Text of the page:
|Not sure if the "Power Cakes" in the Kerasioti study looked like these, but it would sure have been appropriate, after all the poor study participants had to cycle for 3h (in total) - makes you wonder if they are WADA approved, doesn't it?|
Before you go for the cake, however, I want to apologize that I was somewhat out of it on yesterday's show (click here to listen to the podcast). As a compensation today's Seconds have - as you can see - become pretty "nutritious" at least on a quantitative level ;-)
Looking for the perfect peri-workout meal? What about some cake?(Kerasioti. 2013) -- It may not really sound like "high performance fuel", but in fact the protein cake a group of Greek scientists fed to their nine physically active and pretty well-conditioned male subjects (age, 28 ± 2 yr; height, 184 ± 3 cm; body fat, 11 ± 2%; body mass index, 23 ± 1 kg/m²) turned out to be much more than just performance fuel after the 2 h of continuous cycling on cycle ergometer at an intensity corresponding to 60-65% of the subjects established VO2max.
|Figure 1: Interleukin 6, interleukin 10 and c-reactive protein (CRP) levels before and after the first 2h exercise bout with experimental (EXP) and placebo (PLA) cake; data expressed relative to baseline (Kerasioti. 2013).|
Training twice a day? No problem with the power cake ;-)
Only four hours later the scientists shooed their subjects onto the bike again for another hour of medium intensity exercise and a 95% VO2max time-trial sprint at the end, "to determine if the cake administration affects performance" (Kerasioti. 2013). Sounds logical, right? What's confusing, though is that Kerasioti et al. don't even mention the performance effects they did or didn't observe in the second bout in the discussion of their results - so I suspect that (a) there were no differences or (b) Kerasioti et al. regard the cytokine response to the second trial as a "performance" marker and stick to that as their "effect on performance" (I don't know about you, bun in my humble opinion the latter would be an even greater flaw than leaving the non-significant information out).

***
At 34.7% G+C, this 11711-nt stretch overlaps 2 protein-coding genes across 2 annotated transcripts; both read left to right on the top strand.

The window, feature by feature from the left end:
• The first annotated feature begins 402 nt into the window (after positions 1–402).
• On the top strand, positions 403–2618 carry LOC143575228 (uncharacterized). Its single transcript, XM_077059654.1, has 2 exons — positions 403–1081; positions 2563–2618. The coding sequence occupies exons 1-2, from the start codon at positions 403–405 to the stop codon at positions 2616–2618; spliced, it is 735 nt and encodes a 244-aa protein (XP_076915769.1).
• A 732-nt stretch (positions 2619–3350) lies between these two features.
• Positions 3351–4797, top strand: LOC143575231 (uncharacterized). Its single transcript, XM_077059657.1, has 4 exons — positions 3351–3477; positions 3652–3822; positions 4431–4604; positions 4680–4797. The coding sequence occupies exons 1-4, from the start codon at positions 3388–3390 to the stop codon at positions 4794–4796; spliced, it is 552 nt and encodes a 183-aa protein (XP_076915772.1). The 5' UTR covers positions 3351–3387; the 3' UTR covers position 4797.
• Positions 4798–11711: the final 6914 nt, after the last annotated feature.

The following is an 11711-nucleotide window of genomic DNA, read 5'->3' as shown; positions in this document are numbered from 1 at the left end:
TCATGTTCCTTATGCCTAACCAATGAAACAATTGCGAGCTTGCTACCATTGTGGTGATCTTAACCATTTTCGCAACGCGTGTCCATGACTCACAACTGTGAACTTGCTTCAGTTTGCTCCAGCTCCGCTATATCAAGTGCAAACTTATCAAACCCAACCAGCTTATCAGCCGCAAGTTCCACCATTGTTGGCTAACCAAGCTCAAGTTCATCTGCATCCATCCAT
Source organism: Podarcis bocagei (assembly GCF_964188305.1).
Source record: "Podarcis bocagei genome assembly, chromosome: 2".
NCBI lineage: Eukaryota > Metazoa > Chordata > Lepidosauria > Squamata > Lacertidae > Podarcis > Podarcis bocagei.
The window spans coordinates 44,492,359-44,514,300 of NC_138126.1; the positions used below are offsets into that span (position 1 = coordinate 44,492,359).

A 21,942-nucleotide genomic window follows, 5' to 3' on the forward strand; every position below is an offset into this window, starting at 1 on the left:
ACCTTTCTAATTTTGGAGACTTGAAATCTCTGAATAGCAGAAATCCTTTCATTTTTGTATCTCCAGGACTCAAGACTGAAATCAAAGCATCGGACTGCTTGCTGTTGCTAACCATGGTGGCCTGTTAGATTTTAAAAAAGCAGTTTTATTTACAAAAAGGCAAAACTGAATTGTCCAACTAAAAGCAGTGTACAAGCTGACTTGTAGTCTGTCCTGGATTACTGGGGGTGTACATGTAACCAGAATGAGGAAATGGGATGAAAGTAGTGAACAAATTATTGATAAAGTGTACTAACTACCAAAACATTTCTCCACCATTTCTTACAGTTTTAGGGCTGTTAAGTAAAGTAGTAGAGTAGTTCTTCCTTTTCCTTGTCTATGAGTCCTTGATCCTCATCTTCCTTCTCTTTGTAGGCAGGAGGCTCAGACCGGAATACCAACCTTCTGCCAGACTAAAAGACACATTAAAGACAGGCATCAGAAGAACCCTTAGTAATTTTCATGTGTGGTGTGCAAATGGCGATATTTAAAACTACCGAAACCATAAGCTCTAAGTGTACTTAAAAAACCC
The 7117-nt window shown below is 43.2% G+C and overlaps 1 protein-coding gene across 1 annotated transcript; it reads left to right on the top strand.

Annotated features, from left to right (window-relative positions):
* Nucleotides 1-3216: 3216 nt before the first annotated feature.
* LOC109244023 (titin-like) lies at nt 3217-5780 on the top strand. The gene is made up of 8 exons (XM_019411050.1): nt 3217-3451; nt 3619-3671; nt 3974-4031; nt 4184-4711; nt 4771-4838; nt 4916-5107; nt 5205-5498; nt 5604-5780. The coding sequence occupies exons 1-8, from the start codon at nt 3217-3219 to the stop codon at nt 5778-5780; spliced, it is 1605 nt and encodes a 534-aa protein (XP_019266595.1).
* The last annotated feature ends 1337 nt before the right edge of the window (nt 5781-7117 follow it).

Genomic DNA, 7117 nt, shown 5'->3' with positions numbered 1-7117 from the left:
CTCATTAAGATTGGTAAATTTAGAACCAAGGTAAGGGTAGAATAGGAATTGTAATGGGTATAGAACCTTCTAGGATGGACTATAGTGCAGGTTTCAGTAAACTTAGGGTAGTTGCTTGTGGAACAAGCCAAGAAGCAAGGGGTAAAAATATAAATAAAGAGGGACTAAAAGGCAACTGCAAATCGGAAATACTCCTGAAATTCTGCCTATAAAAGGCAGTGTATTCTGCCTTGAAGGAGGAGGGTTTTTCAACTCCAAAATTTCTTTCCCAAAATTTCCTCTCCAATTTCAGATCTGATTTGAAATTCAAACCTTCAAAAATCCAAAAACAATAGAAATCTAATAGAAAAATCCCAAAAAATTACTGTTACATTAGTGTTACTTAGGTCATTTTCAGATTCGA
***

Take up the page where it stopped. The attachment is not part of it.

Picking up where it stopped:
|Figure 2: IL-6, IL-10 and CRP response over the whole study period; expressed relative to baseline (Kerasioti. 2013)|
|A propos protein: We also talked about the benefits of protein blends with fast and slow proteins.Here is the SuppVersity article about the human study on the casein + whey combination I mentioned.|
Cardio and weights: Your cardiovascular system loves both(Spence. 2013) -- There is this longstanding and die hard myth that only aerobic training would be good for the heart. With the publication of a recent paper by a group of scientists from the University of Western Australia and the Liverpool John Moores University, you do now finally have something to print out, and tack it to every idiots forehead who still insists that only half-marathon running, but not resistance training could save you from cardiovascular infarction ;-)
For their 6-months experiment, the scientists recruited 23 27±5 year-old healthy male subjects who were then randomized to either either endurance (ET, n=10) or resistance training (RT, n=13) in order to evaluate the long-term effects of these training modalities on brachial, femoral and carotid artery diameter and wall thickness (IMT), as well as femoral and brachial flow-mediated (FMD) and glyceryl trinitrate (GTN) mediated dilation. Ha? Well, let's say they wanted to know how the different exercise protocols, the scientists desribe as follows,
would effects the structure and performance of the hearts of their subjects, who completed three 1h training sessions of the respective exercise type per week.
"[...] the ET intervention consisted of a progressivelyoverloaded programme of walking, jogging and running, inclusive of specified training phases over the 24week period. The focus of the periodized RT programme was Olympic weightlifting with incorporated supplemental exercises (e.g. dead-lift, back squat, front squat, bench press and overhead press) to develop overall strength and technique. Relative intensities for the ET and RT interventions were monitored throughout the sessions, individualized and progressed to ensure that subjects were exercising at prescribed percentages of VO2peak and 1RM, respectively" (Spence. 2013)
For those of you who want to add something to their regimen that boosts the longevity sirtuin, sirt-3 Carl and I have talked about during yesterday's show, here is the HMB + Leucine study I mentioned.
As even resistance training enthusiasts should have expected, the RT group did not see significant improvements in O2Peak (ET yielded +5% increase in this indicator of cardiovascular fitness). On the other hand, the endurance training had no effect on upper body strength, which increased by statistically highly significant +21% in the resistance training group. Both these improvements are yet not really newsworthy and the whole study would not have made it to the SuppVersity Science Round-Up, respectively the Seconds, if it had not been for the high-resolution ultrasound images of the heart, which revealed:
- Resistance training affects the brachial artery, increases brachial artery resting (+8%, P<0.05), peak FMD and GTN-mediated (P<0.01) diameters